But the best part about working at ACOR has been the people I’ve met. Early in my stay in Jordan, I met Lubna Omar, a zooarchaeologist who was in Amman for the month of July (Fig. 3). Lubna was looking for a new project, and I had a lot to do, so I asked her to collaborate with me on the Petra North Ridge bones. We worked together for several weeks and will publish the results jointly. The ACOR residents this summer also included a host of friends old and new, and conversations with them at lunch, on the patio, and out on the town helped alleviate the stress of recording 70,000 tiny bone fragments in a vast Excel spreadsheet. The staff were also unflaggingly kind and helpful and ensured that I had everything I needed to accomplish my research goals. I wish I could thank Tom Parker for introducing me to Jordan, ACOR, and this new network of friends and colleagues. Thanks to my time at ACOR this summer, I’m now even more prepared to answer the question that I know he would ask: No, Tom, there are still no dinosaur bones in the assemblage.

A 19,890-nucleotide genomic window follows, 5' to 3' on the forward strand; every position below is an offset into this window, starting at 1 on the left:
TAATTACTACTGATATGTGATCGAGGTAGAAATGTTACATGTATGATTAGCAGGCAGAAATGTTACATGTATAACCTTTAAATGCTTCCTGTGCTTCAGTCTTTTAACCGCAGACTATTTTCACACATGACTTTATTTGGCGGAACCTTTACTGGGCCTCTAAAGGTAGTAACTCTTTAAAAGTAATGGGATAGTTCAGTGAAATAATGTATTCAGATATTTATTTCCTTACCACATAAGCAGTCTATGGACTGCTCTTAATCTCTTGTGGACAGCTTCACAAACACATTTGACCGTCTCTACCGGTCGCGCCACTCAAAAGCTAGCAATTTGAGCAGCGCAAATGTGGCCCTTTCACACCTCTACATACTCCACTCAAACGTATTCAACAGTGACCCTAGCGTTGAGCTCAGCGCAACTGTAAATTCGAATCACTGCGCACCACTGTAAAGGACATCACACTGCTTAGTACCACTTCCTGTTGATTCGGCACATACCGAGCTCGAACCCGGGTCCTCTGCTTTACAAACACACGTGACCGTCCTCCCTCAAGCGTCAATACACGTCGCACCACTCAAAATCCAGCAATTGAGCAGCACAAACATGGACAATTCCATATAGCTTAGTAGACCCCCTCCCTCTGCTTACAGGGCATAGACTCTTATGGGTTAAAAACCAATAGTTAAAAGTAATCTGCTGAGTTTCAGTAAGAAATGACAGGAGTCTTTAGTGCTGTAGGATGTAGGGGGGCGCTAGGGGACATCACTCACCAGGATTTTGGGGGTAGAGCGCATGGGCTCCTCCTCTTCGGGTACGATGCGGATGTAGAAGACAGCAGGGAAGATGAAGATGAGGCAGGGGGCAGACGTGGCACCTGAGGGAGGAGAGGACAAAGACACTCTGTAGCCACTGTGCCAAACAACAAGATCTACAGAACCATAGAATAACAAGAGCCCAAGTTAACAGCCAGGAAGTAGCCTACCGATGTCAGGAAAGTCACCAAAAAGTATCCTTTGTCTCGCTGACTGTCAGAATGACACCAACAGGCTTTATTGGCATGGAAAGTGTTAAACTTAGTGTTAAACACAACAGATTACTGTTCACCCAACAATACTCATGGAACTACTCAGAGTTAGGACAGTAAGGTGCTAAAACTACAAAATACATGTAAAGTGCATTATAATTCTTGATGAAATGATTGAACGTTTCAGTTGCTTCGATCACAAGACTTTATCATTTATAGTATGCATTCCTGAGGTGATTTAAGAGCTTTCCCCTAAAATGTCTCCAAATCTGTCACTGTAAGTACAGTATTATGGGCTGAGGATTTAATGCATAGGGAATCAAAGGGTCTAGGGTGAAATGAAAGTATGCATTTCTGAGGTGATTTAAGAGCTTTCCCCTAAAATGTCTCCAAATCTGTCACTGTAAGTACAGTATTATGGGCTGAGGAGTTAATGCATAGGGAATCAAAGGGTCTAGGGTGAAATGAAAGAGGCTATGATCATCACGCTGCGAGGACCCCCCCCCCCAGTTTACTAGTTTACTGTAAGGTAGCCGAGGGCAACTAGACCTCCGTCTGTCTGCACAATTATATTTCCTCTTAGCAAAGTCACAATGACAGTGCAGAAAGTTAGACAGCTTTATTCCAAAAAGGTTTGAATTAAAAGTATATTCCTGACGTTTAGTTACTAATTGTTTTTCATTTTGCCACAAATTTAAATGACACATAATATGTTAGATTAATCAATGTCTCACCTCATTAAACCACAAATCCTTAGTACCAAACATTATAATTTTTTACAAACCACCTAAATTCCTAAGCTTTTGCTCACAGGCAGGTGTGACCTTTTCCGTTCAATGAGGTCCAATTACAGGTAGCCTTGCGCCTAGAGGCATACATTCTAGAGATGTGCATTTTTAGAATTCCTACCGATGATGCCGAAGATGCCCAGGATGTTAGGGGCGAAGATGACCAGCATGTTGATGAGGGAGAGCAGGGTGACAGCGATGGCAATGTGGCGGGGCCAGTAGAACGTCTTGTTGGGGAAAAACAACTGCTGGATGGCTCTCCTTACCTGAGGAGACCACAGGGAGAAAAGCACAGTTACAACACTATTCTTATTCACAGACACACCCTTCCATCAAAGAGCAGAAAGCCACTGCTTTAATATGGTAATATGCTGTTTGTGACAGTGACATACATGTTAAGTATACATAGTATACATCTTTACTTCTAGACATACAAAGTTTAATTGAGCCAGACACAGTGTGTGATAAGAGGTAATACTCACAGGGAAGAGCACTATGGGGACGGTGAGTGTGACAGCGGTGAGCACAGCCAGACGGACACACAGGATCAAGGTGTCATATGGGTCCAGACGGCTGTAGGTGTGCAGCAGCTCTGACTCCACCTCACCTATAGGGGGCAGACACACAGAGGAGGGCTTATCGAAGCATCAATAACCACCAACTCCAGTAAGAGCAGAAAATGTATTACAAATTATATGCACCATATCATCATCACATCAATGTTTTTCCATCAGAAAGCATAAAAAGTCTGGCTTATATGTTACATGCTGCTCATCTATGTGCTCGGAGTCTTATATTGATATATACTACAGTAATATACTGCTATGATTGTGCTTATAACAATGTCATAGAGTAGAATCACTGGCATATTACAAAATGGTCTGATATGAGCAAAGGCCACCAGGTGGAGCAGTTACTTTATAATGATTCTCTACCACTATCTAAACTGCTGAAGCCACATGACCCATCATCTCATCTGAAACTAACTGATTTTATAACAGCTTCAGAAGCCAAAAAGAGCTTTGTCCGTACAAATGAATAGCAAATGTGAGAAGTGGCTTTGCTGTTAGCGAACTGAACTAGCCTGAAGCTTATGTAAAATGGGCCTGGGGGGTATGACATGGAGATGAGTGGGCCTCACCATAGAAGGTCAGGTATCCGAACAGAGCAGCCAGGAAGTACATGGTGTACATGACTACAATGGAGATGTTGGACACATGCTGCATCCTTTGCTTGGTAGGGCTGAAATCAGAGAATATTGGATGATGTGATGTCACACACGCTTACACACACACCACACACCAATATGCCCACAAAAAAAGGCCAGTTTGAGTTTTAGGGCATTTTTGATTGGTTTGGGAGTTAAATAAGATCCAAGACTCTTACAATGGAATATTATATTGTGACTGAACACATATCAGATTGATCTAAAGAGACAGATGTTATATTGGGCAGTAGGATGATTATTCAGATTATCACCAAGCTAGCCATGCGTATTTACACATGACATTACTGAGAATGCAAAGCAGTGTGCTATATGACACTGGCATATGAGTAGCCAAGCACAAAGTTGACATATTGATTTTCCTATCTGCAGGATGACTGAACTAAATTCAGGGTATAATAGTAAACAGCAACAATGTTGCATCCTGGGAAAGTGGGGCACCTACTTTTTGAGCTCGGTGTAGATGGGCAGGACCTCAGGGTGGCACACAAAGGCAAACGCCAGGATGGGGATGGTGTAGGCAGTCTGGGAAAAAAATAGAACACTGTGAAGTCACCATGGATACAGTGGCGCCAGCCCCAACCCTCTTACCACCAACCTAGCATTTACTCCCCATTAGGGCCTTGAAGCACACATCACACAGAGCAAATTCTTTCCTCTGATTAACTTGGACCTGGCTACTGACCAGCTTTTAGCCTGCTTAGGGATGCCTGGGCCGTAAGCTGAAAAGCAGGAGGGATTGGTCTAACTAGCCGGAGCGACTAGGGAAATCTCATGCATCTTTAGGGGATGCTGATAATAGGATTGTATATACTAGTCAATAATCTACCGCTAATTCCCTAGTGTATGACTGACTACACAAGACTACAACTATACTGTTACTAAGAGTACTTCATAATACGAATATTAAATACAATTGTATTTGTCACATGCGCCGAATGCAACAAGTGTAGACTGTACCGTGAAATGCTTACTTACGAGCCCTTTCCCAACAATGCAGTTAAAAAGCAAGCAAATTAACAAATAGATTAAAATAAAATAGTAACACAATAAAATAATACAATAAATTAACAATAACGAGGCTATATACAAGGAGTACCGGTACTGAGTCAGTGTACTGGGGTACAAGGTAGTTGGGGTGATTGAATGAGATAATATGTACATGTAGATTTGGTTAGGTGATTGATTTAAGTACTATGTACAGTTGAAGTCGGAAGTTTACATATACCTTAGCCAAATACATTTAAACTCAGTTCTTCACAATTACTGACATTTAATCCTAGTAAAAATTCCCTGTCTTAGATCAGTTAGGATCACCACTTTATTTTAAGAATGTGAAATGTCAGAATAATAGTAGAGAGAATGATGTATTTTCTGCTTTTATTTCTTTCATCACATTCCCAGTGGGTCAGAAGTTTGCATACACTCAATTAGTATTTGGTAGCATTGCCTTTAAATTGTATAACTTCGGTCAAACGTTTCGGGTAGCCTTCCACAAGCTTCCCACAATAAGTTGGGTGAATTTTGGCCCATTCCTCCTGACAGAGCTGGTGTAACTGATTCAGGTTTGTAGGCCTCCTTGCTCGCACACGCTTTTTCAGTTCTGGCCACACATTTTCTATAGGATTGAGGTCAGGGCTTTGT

Kathryn Grossman is assistant professor of anthropology in the Department of Sociology and Anthropology at North Carolina State University. She is an archaeologist and zooarchaeologist with expertise in the complex societies of the Near East and eastern Mediterranean. She earned her BA in archaeology from Tufts University and her MA and PhD in Near Eastern art and archaeology from the University of Chicago. Her current research focuses on resistance to state-making, the biographies of early cities, and human/non-human animal relationships in early complex societies. She directs the Makounta-Voules Archaeological Project in Cyprus and has been a senior staff member on archaeological projects in Syria, Cyprus, Egypt, and Iraq.